A Weekend in the Life of a Part-time MBA Student: From Health Hackathon to Tough Mudder


This past Saturday and Sunday were a productive 48 hours for Erik Krogh-Jespersen, a student in the Evening & Weekend MBA Program. On Saturday, he was part of the team that won the UC Berkeley Digital Health Hackathon, with a way to track child immunizations in rural India. On Sunday, he was one of eight evening and weekend MBA students completing the Tough Mudder. Get the dirt on Tough Mudder in this Haas Achieves post and read on to learn about the winning Health Hackathon team.

Krogh-Jespersen teamed with Sanat Kamal Bahl and Anandamoy Sen, both MBA 14, and with software programmers Shinto Manuel and Jeremy Rahe, Public Health Adjunct Professor Julia Walsh, and mechanical engineering student Srihari Yamanoor to win the 24-hour competition, which challenged students to “build apps that change lives.” The event, held at Skydeck, is co-hosted by the Lester Center for Entrepreneurship, the Haas Entrepreneurs Association, and UC Berkeley’s CITRIS.

…preceded by Saturday strategizing at the Hackathon–Krogh Jespersen with Julia Walsh

It began with a 60-second elevator pitch on Friday evening to attract teammates. In this case, Bahl, Krogh-Jespersen, and Sen made the pitch and Manuel, Rahe, Walsh, and Yamanoor signed on. The team then worked through most of Friday night and most of Saturday, coding, designing and building—to make a 6:00 p.m. Saturday pitch to judges.

Team Immutrac proposed a way to track child immunizations in rural India using only a feature phone (aka a “dumb” phone) on the side of the rural villagers and a smart phone on the side of the Healthcare providers.  A readable/writable device would allow a villager to keep electronic medical records for her child on her phone, to receive text message reminders about the upcoming need for a shot, and to have the record updated with each visit.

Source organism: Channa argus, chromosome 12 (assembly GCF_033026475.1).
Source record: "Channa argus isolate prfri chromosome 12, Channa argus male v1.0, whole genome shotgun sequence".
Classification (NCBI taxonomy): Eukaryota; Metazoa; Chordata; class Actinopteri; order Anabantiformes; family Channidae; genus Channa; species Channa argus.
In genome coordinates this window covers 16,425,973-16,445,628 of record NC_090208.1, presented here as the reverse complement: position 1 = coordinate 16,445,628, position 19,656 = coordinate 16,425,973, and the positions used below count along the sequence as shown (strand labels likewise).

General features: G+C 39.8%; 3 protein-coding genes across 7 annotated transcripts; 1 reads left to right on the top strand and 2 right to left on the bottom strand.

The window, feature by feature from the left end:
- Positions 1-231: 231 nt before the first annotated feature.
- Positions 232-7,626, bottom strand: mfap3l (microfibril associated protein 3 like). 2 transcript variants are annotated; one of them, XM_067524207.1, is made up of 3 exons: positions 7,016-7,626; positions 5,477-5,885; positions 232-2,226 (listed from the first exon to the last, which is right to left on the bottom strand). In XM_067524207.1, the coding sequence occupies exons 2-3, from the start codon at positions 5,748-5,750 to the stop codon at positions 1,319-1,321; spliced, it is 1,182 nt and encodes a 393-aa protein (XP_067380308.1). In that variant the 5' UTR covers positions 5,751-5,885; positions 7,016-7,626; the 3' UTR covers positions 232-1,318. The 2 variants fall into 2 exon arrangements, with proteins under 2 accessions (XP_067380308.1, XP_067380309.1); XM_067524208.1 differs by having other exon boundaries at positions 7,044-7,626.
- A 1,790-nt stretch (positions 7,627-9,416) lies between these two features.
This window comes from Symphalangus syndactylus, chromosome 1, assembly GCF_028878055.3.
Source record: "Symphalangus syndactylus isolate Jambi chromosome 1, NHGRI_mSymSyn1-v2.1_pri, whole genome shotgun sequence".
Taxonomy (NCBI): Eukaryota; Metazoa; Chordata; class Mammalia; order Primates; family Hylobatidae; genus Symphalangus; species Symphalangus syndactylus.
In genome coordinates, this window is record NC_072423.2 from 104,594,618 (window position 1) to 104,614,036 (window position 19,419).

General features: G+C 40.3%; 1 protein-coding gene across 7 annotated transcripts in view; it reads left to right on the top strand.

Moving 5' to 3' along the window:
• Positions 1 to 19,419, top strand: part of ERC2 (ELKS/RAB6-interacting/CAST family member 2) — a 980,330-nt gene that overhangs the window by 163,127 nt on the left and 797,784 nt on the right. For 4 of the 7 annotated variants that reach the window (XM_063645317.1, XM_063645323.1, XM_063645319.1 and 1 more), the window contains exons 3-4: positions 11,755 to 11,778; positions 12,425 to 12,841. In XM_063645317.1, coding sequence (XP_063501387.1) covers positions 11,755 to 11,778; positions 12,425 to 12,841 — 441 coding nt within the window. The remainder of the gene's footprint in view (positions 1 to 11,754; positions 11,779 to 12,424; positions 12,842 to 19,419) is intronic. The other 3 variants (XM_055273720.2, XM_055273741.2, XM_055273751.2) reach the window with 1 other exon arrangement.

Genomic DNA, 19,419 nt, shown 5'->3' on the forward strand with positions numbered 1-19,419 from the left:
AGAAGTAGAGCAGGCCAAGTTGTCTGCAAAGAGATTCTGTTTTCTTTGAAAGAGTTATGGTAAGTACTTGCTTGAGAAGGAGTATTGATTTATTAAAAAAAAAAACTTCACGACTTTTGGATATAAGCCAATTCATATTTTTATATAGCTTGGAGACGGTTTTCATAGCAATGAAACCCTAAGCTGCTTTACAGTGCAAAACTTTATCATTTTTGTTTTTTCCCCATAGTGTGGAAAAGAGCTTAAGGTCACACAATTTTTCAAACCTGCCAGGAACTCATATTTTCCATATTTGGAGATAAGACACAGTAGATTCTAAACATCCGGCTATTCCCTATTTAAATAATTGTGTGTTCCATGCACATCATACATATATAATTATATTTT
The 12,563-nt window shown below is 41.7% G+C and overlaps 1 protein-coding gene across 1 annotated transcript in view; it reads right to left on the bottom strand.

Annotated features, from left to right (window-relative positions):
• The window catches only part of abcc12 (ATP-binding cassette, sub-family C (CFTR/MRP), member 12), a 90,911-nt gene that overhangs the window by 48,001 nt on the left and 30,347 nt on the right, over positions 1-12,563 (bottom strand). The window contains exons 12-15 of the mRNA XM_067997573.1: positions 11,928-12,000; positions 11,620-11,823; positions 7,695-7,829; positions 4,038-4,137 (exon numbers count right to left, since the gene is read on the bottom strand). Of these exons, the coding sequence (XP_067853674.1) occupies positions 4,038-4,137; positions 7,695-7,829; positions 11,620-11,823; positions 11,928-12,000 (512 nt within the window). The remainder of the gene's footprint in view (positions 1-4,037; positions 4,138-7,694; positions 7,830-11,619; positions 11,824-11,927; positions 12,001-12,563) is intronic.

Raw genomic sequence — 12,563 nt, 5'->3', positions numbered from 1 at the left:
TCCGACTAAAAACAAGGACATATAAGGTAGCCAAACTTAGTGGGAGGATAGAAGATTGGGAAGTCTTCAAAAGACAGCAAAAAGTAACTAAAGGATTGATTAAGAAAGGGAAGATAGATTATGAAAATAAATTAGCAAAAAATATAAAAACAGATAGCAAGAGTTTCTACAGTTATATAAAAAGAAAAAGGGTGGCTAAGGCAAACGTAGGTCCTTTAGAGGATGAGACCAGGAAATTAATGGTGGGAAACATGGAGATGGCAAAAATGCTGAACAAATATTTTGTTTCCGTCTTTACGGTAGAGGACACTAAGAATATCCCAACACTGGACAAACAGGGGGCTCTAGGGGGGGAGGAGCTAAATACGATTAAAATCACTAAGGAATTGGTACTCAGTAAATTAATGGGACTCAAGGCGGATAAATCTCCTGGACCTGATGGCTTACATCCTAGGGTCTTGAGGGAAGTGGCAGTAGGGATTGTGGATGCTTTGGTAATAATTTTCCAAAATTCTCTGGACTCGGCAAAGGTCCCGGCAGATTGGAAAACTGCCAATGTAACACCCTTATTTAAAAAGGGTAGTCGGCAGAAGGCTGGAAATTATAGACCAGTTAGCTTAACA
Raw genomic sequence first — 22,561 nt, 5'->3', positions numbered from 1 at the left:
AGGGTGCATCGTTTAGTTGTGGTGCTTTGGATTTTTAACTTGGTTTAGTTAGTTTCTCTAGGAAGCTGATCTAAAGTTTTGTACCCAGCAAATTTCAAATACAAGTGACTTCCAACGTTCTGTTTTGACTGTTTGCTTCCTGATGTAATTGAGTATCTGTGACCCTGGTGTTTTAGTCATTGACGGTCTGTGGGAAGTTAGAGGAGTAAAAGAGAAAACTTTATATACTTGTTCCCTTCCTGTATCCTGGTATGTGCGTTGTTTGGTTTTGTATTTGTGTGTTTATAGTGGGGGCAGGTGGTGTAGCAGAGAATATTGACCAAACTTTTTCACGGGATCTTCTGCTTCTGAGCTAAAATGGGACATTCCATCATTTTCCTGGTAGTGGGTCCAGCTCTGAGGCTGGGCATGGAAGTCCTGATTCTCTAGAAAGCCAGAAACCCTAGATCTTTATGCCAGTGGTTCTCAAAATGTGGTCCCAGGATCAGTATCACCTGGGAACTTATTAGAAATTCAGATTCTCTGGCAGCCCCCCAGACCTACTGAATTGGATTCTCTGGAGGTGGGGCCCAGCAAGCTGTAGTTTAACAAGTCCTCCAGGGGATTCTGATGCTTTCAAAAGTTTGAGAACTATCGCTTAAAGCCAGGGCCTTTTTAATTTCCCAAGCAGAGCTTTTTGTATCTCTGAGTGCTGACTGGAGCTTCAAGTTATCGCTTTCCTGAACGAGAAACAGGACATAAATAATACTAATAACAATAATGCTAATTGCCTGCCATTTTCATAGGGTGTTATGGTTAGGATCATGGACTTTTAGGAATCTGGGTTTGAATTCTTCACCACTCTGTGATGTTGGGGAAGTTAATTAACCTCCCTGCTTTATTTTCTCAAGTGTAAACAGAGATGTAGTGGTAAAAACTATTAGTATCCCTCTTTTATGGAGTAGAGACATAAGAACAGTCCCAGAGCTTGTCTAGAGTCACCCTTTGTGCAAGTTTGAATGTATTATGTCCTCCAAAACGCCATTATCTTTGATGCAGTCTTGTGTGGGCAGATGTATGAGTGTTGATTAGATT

Anandamoy Sen makes the pitch

“We were targeting the over 160,000 child deaths that occur from vaccine preventable diseases in India with an extremely cheap solution that could function without power cords or internet connections,” says Krogh-Jespersen. He credits the diversity of the team for making the event “so amazing.” A chemistry team leader with Nanosyn, Krogh-Jespersen says, “You can imagine that  as an organic chemist, I have no clue what technology solutions are possible, but both Haas and this event bring these people together–and big things happen.”

The winning Haas Hackathon team, top row, l. to r.: Erik Krogh-Jespersen, MBA 14, Shinto Manuel, Julia Walsh, Jeremy Rahe; bottom row, l. to r.: Sanat Kamal Bahl, MBA 14, Srihari Yamanoor, Anandamoy Sen, MBA 14

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